TreeHugger Welcomes Marian Hopkins of the Business Roundtable

Marian Hopkins is a Senior Director of Public Policy at Business Roundtable coordinating efforts to identify and prioritize the Roundtable's policy objectives.

Pages

Committee Priorities

Secure, reliable electricity supplies undergird U.S. economic growth and job creation and the electric power industry plays a key role in safeguarding the environment. Federal and state policies must encourage electricity generators to make full use of America’s diverse portfolio of energy resources to meet U.S. energy needs while ensuring positive environmental outcomes. Policymakers should continue to support efforts by the Department of Energy and the National Institute of Standards and Technology to accelerate and coordinate the development of smart grid standards in order to maintain continued U.S. leadership in smart grid technologies.

Read More

Oil, coal and natural gas supply more than 80 percent of U.S. energy needs and are vital to U.S. prosperity and economic competitiveness. Improvements in production and power generation methods are helping to reduce the environmental footprint of these energy resources. U.S. policy should expand access, remove barriers to increased production and encourage a smarter approach to energy and environmental regulation.

Read More

Energy efficiency is a cornerstone of a successful energy policy. It can boost economic growth by decreasing energy costs while increasing productivity.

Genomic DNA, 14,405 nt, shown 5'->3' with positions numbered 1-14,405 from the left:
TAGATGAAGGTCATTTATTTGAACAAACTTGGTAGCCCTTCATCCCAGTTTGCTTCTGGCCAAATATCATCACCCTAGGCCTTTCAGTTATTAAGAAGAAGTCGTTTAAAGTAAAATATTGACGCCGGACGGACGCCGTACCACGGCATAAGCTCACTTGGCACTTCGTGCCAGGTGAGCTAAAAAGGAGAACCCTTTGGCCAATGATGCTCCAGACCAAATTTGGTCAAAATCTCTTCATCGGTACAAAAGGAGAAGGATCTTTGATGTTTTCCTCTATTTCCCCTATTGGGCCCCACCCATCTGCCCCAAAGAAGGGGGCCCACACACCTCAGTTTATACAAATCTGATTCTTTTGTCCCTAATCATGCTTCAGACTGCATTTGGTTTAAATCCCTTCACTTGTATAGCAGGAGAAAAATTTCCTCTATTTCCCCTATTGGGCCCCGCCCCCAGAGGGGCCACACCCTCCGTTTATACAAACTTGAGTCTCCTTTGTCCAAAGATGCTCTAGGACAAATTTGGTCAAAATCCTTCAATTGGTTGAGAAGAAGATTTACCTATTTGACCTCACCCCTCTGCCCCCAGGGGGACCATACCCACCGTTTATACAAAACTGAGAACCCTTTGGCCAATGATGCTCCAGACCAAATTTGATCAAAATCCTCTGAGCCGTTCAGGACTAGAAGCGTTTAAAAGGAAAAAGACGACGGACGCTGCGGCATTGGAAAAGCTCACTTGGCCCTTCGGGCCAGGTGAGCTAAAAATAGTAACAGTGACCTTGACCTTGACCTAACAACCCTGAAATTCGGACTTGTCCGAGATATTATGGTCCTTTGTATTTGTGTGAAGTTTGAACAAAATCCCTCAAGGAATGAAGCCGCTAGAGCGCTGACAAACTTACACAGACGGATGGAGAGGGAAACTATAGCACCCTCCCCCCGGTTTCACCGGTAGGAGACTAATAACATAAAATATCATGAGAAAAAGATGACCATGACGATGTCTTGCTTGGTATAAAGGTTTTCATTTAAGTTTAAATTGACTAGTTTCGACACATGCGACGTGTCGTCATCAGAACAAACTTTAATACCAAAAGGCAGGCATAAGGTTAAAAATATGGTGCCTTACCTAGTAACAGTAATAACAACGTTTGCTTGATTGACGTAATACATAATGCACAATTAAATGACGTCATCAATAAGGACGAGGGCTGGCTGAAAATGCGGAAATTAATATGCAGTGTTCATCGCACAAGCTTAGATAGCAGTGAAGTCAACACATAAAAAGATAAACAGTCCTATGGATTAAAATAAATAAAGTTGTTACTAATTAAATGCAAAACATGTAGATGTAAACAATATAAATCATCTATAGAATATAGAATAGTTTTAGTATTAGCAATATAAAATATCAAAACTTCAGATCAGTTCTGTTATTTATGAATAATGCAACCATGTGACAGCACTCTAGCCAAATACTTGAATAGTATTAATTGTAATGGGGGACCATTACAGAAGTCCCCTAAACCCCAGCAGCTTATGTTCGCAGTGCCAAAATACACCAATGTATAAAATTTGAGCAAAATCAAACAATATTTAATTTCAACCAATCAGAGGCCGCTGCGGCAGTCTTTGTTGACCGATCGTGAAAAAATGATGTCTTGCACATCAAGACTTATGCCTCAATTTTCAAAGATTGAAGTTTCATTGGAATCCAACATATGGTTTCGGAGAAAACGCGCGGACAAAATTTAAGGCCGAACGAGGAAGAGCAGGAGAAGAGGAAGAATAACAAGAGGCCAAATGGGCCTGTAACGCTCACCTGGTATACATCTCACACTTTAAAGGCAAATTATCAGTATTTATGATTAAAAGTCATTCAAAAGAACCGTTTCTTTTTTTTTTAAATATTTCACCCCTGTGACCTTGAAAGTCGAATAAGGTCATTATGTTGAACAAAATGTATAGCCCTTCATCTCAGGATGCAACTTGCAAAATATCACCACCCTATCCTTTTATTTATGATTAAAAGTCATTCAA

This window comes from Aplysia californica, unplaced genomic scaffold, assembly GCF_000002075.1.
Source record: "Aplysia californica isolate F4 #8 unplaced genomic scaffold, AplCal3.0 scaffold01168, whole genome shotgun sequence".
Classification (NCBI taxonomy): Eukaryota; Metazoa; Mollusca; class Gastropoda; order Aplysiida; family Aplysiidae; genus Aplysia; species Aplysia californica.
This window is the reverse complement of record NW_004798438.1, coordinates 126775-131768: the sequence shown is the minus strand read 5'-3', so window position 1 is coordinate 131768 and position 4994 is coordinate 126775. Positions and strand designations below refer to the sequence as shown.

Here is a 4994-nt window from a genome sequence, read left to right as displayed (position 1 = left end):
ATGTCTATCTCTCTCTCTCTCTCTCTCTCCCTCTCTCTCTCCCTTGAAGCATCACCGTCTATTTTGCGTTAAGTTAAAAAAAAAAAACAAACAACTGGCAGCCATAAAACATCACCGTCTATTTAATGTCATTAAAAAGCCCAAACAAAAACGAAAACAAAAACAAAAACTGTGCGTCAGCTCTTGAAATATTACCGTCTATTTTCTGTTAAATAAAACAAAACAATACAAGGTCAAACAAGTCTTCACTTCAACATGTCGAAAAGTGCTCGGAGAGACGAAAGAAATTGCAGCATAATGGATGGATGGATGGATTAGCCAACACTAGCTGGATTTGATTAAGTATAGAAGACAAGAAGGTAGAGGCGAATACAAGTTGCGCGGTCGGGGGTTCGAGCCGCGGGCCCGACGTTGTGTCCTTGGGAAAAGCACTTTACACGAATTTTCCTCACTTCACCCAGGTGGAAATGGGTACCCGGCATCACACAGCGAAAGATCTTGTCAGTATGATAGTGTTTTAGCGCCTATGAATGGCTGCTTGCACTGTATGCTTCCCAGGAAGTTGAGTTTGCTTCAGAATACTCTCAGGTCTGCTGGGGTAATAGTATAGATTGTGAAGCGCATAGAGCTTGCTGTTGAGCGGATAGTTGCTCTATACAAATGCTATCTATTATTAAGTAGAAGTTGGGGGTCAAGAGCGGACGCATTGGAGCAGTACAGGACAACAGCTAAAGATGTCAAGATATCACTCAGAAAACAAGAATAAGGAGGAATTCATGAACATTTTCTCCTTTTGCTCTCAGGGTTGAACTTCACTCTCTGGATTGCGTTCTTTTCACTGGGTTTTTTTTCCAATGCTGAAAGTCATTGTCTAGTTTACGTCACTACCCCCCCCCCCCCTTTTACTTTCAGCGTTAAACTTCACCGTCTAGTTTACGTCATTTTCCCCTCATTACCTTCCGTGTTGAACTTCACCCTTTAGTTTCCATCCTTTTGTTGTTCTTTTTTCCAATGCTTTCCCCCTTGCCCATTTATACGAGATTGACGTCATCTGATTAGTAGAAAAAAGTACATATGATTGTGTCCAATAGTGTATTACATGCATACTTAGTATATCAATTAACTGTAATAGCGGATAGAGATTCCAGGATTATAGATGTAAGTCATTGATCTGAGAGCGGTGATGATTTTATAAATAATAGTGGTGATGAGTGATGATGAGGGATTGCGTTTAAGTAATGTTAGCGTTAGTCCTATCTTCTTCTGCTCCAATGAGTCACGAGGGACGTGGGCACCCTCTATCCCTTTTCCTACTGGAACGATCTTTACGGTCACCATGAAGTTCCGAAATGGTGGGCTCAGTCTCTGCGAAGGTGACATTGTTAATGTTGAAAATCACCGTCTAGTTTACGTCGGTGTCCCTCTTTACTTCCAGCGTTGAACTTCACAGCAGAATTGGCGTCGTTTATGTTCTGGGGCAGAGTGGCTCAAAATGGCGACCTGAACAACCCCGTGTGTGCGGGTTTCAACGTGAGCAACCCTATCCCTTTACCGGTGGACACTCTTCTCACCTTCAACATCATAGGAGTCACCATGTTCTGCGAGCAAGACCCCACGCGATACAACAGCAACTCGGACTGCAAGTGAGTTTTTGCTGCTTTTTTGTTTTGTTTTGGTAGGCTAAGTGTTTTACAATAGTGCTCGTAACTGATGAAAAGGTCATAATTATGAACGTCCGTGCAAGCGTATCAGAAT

Read More

Harnessing America’s abundant renewable energy resources in a cost-effective manner diversifies U.S. energy supplies, enhances U.S. energy security and advances environmental stewardship.

Read More

Because the consequences of global warming for society and ecosystems are potentially serious and far-reaching, Business Roundtable believes that steps to address the risks of such warming are prudent and supports collective actions that will lead to the reduction of greenhouse gas emissions on a global basis.

Read More

Energy and environmental regulations, which are necessary to protect human health and the environment, should be based on sound science, undergo thorough net cost-benefit analysis, and take into consideration the net cumulative impact these regulations have on energy costs, economic growth and job creation.

Read More

Business Roundtable CEOs are committed to making life better in the communities in which their companies operate, while also creating greater prosperity by driving economic growth and job creation. Each year, Roundtable CEOs reaffirm their commitment to sustainability in a unique report and accompanying video testimonials that detail how America’s business leaders are driving effective environmental efforts and promoting sustainable business practices.

Read More